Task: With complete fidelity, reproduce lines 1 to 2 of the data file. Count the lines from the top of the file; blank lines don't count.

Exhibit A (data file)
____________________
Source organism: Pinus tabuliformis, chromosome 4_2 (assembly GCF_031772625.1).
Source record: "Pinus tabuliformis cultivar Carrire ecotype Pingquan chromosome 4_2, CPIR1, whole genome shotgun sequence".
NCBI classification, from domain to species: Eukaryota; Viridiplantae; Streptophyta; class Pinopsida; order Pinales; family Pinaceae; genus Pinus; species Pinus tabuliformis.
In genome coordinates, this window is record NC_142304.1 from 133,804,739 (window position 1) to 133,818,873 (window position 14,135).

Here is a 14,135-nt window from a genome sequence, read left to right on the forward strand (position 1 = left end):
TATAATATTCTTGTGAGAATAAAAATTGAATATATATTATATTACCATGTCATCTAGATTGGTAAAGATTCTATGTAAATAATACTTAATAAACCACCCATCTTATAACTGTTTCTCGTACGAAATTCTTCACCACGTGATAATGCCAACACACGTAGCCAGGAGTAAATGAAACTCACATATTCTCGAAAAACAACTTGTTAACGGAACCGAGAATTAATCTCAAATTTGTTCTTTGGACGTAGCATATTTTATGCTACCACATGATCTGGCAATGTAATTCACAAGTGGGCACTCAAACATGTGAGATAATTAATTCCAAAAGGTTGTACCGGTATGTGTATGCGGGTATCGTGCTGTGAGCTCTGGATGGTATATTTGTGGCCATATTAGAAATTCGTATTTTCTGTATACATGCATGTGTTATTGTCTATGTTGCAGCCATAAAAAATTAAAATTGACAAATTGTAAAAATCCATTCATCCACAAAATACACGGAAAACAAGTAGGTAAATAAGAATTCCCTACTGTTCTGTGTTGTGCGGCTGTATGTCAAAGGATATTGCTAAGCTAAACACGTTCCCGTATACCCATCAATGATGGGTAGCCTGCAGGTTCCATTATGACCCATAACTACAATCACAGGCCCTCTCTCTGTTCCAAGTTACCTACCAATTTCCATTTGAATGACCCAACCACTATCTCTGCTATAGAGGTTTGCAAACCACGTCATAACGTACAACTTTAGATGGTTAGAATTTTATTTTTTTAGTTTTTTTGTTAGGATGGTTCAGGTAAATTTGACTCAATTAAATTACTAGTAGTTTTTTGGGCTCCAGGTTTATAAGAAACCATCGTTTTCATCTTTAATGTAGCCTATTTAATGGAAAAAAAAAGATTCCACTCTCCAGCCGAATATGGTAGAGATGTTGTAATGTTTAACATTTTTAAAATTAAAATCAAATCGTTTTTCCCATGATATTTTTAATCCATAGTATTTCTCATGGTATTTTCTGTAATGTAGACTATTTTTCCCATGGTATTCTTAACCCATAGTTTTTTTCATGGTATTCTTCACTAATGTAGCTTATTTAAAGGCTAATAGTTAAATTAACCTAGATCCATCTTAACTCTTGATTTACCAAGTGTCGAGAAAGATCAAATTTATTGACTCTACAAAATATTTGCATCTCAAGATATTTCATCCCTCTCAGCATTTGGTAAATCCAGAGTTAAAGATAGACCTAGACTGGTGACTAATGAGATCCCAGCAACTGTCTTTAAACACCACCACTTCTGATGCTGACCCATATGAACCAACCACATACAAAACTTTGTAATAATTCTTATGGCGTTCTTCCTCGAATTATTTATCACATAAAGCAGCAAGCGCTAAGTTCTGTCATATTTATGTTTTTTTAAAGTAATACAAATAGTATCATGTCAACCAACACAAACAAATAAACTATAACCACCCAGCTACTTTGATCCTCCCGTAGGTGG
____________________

Source organism: Pinus tabuliformis, chromosome 4_2 (assembly GCF_031772625.1).
Source record: "Pinus tabuliformis cultivar Carrire ecotype Pingquan chromosome 4_2, CPIR1, whole genome shotgun sequence".